Women in large public companies make 14% less than male coworkers on average
Women across the pond want to get paid.
U.K. women lawmakers on Monday launched a #PayMeToo movement, an effort to close the gender pay gap as companies’ mandatory deadline to report pay data draws closer. A website for the cross-party campaign, led by Labour MP Stella Creasy and first reported by the Guardian, offers action items for addressing pay equality and solicits responses to a gender pay gap survey.
“If we are serious about tackling the gender pay gap then we have to do more than publish data — we have to show we’re watching what happens next,” the member of Parliament told the Guardian.
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The #PayMeToo website urges women to talk to coworkers about what they make; join a union; inquire about their employers’ plans to combat the gender pay gap; and start a women’s network to discuss the issue, if they don’t have one. The anonymous survey, meanwhile, is designed to “help inform our debates on parliament about how to address these issues.”
The push for pay equality came days after public-sector entities with 250 or more employees attempted to meet a Friday deadline to disclose their gender pay gaps. They revealed that women made 14% less than male coworkers on average, and nearly nine in 10 public bodies paid women less than they paid men. Data from private-sector companies with 250-plus employees are due by midnight Wednesday.
“Women are already telling us that they are being told not to ask difficult questions about this for fear of affecting their careers, and we want to be clear that trying to silence employees isn’t the right response,” Creasy said. “Every woman has her own story of experiencing pay discrimination in their careers, including me — now they need to know they have MPs ready to listen to them and act.”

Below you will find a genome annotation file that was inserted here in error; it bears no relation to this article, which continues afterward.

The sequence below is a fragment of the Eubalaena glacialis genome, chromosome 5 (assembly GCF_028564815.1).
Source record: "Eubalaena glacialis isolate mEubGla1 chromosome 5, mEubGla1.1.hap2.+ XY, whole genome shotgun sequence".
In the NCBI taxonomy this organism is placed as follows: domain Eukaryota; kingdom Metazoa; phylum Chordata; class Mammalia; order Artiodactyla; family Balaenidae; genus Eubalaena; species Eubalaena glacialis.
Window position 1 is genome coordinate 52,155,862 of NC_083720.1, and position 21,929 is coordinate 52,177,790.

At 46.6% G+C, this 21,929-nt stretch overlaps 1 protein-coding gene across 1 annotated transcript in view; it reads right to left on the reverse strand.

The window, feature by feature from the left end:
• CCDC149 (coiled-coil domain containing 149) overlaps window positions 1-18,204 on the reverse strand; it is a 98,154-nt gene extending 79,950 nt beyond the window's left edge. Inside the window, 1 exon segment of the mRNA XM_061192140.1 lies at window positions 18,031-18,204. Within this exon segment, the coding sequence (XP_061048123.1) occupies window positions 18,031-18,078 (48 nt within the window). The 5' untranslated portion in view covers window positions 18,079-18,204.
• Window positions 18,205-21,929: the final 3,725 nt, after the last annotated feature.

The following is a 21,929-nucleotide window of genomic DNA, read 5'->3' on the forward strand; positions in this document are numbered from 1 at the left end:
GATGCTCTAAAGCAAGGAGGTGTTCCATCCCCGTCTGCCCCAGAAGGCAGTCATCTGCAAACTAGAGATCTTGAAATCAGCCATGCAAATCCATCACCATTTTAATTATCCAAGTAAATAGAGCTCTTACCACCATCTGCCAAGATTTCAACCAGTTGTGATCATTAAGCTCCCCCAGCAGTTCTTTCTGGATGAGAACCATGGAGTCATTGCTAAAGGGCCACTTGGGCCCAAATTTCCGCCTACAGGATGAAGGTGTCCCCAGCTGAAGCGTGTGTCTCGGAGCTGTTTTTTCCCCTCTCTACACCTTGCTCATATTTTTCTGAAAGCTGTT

Glaring pay gaps in the U.K. have prompted high-profile resignations. Former BBC China editor Carrie Gracie, for instance, announced earlier this year that she had vacated her position after learning she made 50% less than her male colleagues — condemning the organization’s “secretive and illegal” pay culture in an open letter to her audience.
The U.K.’s gender wage gap in April 2017 for full-time workers’ median hourly earnings was 9.1%, down from 9.4% in 2016, per the Office of National Statistics. While estimates of the United States’ pay gap are the subject of debate, an oft-cited figure shows full-time working women make around 80 cents on a man’s dollar.
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